California Case Law - The FindLaw California Supreme Court and Courts of Appeal Opinion Summaries Blog

April 2013 Archives

Local Ordinance Isn't a Statute. Thanks for the Clarification.

The California Supreme Court ruled last week that a Long Beach ordinance couldn’t save the seaside city from a tax refund lawsuit.

Long Beach resident John McWilliams sued the city on behalf of himself and similarly-situated individuals, challenging the city’s telephone users tax (TUT) and seeking refund of taxes paid.

He claimed that Long Beach Municipal Code Section 3.68.50(d) exempted from the TUT all amounts that “are exempt or not subject to” the federal excise tax on telephone service and that the city has been mischaracterizing the charges subject to the federal excise tax for some time. The city claimed that a local ordinance barred his class action.

California Supreme Court Clarifies 'Accessory' Status

Every episode of the ‘Law & Order’ begins with the same explanation: In the Criminal Justice System the people are represented by two separate, yet equally important groups. The police who investigate crime and the District Attorneys who prosecute the offenders.”

As the California Penal Code explains, “crime” also has two separate, yet equally important groups: the principals who commit the crimes, and the accessories, who assist the principals.

Creepy (Losing) Defense of the Day: Consensual Incest Is Okay

Just so we’re all on the same page, California’s law banning incest doesn’t violate due process rights.

And even if it did, Daniel McEvoy would still be in trouble. McEvoy had sex with his adult sister. They both agree that it happened. Their versions of how it happened differ. She says that she was not a willing participant. He claims otherwise.

Have You Agreed Upon a Verdict?

Christina Marie Anzalone was accused of an odd assortment of crimes. She reportedly threatened a motel owner with a knife, threw a bagel and an open knife at another man, and broke the side mirror and radio antenna on the bagel victim's truck.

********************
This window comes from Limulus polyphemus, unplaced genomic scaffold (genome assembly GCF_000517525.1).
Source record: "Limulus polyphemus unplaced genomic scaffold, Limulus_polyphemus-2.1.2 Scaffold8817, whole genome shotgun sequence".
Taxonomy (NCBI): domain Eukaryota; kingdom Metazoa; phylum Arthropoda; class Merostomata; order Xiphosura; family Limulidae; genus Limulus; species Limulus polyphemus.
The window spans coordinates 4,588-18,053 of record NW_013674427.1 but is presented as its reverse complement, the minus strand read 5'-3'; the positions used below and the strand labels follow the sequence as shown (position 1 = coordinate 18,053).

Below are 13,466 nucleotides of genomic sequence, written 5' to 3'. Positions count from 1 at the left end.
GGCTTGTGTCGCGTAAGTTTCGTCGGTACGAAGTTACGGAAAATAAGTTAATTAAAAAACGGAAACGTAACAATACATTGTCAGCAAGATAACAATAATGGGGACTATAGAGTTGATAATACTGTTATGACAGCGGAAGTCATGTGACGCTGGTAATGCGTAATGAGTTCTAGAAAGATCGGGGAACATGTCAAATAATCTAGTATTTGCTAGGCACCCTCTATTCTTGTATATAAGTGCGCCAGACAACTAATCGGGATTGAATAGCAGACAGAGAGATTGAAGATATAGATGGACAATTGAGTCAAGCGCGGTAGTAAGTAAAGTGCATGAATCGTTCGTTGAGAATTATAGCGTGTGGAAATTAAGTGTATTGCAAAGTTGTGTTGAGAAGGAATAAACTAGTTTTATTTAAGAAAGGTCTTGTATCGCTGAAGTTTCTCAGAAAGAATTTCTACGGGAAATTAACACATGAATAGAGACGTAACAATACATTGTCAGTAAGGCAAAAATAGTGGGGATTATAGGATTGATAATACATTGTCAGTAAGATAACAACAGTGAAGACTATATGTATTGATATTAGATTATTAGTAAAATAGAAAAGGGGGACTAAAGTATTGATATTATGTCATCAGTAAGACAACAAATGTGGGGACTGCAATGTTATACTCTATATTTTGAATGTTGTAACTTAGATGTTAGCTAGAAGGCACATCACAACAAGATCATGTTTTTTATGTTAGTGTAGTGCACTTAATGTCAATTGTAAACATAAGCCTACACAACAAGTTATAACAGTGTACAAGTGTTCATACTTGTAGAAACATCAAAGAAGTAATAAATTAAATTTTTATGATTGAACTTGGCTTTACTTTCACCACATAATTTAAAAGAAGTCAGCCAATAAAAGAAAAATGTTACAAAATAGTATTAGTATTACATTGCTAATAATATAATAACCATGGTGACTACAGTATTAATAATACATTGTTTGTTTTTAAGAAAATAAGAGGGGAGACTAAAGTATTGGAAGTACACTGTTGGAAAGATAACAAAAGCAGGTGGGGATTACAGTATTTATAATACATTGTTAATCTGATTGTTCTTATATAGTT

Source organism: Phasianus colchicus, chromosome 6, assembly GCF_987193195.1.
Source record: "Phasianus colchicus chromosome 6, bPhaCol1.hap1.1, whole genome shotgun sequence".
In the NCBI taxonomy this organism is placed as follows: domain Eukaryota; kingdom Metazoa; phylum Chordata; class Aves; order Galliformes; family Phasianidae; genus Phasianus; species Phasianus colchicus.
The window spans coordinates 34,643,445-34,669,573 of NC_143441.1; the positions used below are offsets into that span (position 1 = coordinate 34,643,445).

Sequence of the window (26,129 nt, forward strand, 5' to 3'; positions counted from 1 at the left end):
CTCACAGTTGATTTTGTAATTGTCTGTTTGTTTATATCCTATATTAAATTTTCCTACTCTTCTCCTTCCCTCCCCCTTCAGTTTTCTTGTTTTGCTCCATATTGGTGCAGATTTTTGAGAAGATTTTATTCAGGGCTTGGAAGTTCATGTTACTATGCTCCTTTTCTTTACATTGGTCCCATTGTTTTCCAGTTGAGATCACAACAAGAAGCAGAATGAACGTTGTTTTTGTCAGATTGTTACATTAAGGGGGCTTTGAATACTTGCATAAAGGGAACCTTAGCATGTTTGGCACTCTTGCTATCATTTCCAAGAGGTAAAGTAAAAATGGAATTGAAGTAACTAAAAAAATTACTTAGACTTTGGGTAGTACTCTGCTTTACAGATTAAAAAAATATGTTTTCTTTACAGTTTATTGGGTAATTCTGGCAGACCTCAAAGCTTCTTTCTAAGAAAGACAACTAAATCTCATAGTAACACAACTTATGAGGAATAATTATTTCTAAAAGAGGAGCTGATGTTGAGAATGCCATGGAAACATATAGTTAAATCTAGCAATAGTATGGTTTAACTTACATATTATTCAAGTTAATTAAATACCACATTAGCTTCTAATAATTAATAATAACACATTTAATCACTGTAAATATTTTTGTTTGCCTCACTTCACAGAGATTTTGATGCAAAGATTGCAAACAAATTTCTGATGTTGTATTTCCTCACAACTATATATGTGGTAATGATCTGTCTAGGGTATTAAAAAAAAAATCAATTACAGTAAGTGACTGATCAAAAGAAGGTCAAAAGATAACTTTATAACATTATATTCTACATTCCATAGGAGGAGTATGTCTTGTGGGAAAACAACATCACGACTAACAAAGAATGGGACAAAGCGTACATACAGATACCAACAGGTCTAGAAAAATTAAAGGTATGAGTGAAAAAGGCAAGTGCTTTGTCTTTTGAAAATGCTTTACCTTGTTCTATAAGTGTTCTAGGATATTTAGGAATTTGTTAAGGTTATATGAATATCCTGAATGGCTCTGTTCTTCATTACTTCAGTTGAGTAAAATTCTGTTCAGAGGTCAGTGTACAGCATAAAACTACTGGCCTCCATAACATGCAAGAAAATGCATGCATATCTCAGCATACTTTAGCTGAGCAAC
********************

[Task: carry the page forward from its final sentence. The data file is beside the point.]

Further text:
She was charged with making a criminal threat, assault with a deadly weapon, (along with allegations that she personally used a deadly weapon in both counts), and misdemeanor vandalism.

The case went to trial, and, after learning from the bailiff that the jurors had a verdict, the trial judge invited the jury back in to announce its result. But the judge never specifically asked if the jury had reached a verdict, he just stated that he had heard that they reached a verdict.

Perez Hilton Prevails in Email Privacy Arbitration

After five years of legal wrangling, Perez Hilton (real name: Mario Lavandeira) has won an email privacy battle in arbitration, The Hollywood Reporter reports.

A disgruntled reader sued Perez after he published a nasty email she sent him, along with her name and unredacted email address. (Back in the day when we still read his site, Perez would occasionally publish these types of messages -- usually containing anti-gay rants -- under the heading "You Are an Idiot.") The sender, Diane Wargo, wanted Perez to cough up $25 million because she received threatening email messages and lost her job after he published the post.

That didn't go so well for her.

Trial Courts Required to Instruct on Aiding and Abetting

Mildred Delgado was convicted of robbery and kidnapping for purposes of robbery on evidence from which a jury could have determined that an accomplice — not Delgado — “performed the act of asportation necessary to the offense of kidnapping.” He claims the trial court erred in failing to instruct, sua sponte, on the law of accomplice liability.

Last week, the California Supreme Court concluded that Delgado was right: the court was required to instruct on aiding and abetting liability as a general legal principle raised by the evidence and necessary for the jury’s understanding of the case.

Don't Fence Me In: Larry Hagman and Adverse Possession

A California Appellate Court clarified that it's easier to steal acquire land from a religious organization than from some other private entity.

That's because an adverse possessor snagging a religious organization's property doesn't have to meet the standard five-year tax requirement.

We'll explain.

Court Reconsiders Howard K. Stern Appeal, Reaches Same Conclusion

Nothing is ever simple when it comes to Anna Nicole Smith.

Smith, (real name: Vicki Lynn Marshall) spent years tangled in legal battles over late husband J. Howard Marshall’s fortune. That case went all the way to the Supreme Court. Smith’s estate eventually lost.

There was also the paternity battle over her daughter: both boyfriend/attorney Howard K. Stern and ex-boyfriend Larry Birkhead claimed to be the girl’s father. DNA testing later proved that Birkhead was the father.

And then there was the criminal trial targeting Stern and Smith’s doctor, Khristine Eroshevich. In 2009, they were accused of conspiring to illegally provide Smith with sedatives and opiates before she died.